DNA reference tags allow single-molecule research on complex genomes
By Itza Montforte, web writer
Yuval Ebenstein, a scientist whose previous work was on Quantum dots light up individual DNA binding proteins recently shown that proteins bound to DNA can be located very accurately by direct imaging. The precision of the measurement presents new opportunities for contextual genomic research on the single-molecule level. It was also improved the dependance on the ends of the DNA for mapping. On earlier works, the DNA used was simply the one of viruses and bacterias while this new technology alows to work on more complex genomes such as the human genome.
In order to do this, the scientists use an enzime to attach a biotin to specific sequences in a vial genome, then quantum dots are sent to attach on the biotin and create a fluorescence along the genome. All this to accurately map the positions of individual RNA polumerases sitting on the genome and labeled with quantum dots of different color.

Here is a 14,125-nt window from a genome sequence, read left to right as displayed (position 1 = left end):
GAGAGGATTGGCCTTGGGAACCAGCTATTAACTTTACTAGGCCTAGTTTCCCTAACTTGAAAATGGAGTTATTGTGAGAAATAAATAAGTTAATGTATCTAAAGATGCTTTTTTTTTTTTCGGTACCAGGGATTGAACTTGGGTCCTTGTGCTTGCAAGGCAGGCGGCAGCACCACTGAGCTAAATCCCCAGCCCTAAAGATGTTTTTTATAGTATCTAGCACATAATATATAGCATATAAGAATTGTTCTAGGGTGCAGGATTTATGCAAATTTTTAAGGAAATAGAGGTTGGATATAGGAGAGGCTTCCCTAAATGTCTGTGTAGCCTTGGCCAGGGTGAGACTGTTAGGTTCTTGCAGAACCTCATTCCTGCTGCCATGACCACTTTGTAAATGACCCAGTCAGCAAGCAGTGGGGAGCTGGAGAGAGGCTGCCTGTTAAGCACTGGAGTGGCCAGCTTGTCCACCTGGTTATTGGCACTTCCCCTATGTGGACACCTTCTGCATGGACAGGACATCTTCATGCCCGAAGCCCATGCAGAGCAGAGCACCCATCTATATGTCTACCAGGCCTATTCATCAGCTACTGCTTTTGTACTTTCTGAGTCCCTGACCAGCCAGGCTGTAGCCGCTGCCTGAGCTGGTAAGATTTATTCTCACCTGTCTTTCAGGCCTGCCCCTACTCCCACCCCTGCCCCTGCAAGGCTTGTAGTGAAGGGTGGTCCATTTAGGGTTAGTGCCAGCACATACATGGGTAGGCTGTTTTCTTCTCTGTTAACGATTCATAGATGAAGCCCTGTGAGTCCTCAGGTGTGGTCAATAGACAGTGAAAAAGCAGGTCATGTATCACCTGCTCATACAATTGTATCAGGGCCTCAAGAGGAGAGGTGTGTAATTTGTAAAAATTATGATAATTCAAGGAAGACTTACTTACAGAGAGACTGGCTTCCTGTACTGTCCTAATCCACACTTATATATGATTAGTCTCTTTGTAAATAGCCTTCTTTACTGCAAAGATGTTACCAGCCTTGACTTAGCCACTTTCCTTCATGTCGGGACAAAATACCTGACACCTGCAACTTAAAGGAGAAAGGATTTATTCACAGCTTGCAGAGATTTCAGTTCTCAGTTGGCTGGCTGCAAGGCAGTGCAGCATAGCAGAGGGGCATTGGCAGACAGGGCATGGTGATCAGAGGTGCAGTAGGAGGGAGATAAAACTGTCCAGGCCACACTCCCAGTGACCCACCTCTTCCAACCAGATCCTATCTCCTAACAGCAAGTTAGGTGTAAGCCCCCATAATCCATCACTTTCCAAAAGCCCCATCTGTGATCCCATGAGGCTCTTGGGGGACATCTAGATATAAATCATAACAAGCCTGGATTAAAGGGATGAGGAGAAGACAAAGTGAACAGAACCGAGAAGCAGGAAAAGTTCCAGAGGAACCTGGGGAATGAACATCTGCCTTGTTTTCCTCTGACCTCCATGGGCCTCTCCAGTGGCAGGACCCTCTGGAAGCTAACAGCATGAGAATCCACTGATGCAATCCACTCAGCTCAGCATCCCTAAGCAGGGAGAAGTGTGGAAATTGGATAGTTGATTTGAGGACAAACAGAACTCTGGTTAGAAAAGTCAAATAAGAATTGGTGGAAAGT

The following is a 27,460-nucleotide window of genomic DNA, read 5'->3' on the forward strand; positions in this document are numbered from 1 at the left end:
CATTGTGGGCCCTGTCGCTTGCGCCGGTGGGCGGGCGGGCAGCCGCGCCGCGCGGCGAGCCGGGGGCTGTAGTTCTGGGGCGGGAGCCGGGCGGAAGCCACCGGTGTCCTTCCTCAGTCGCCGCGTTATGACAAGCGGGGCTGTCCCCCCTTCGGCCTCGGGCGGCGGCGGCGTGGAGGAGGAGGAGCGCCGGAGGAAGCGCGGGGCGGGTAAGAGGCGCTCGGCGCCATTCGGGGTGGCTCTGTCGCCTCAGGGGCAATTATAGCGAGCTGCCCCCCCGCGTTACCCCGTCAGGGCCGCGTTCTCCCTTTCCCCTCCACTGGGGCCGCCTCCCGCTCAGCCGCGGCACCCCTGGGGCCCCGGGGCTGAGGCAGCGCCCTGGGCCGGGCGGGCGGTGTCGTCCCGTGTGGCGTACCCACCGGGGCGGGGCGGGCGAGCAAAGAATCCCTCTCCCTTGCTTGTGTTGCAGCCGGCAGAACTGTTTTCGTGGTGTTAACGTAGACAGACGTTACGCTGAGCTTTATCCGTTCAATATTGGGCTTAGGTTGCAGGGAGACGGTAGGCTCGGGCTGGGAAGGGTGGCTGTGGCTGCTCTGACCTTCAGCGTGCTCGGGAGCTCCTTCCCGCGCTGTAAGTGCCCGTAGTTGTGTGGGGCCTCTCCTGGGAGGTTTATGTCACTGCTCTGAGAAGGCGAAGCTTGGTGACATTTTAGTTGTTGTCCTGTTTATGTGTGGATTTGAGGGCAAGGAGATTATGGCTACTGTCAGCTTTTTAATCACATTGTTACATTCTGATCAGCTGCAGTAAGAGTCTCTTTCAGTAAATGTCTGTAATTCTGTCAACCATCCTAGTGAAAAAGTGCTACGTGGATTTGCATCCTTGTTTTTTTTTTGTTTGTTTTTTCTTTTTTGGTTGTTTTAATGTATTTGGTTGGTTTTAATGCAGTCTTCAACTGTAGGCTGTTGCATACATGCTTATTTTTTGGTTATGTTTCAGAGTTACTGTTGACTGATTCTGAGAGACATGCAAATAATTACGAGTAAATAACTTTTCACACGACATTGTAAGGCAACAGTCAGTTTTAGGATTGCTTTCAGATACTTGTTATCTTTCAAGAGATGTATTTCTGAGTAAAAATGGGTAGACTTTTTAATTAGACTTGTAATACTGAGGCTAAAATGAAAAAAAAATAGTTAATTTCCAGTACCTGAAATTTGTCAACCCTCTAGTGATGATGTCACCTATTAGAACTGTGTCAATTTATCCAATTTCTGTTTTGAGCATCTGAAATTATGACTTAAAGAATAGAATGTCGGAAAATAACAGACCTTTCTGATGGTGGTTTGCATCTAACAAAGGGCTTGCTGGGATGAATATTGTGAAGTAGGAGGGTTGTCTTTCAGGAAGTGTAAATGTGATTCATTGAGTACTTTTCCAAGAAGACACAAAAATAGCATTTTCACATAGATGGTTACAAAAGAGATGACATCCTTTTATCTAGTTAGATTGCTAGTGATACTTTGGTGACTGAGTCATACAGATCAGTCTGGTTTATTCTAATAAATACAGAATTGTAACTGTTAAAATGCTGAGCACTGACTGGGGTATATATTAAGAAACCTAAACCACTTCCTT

Quoting the author of this experiment. "As a single molecule approach we hope to be able to detect very rare genomic configurations that are usually hidden in the noise of conventional bulk methods for mapping DNA binding proteins. This could have impact in diagnostics and personalized medicine."
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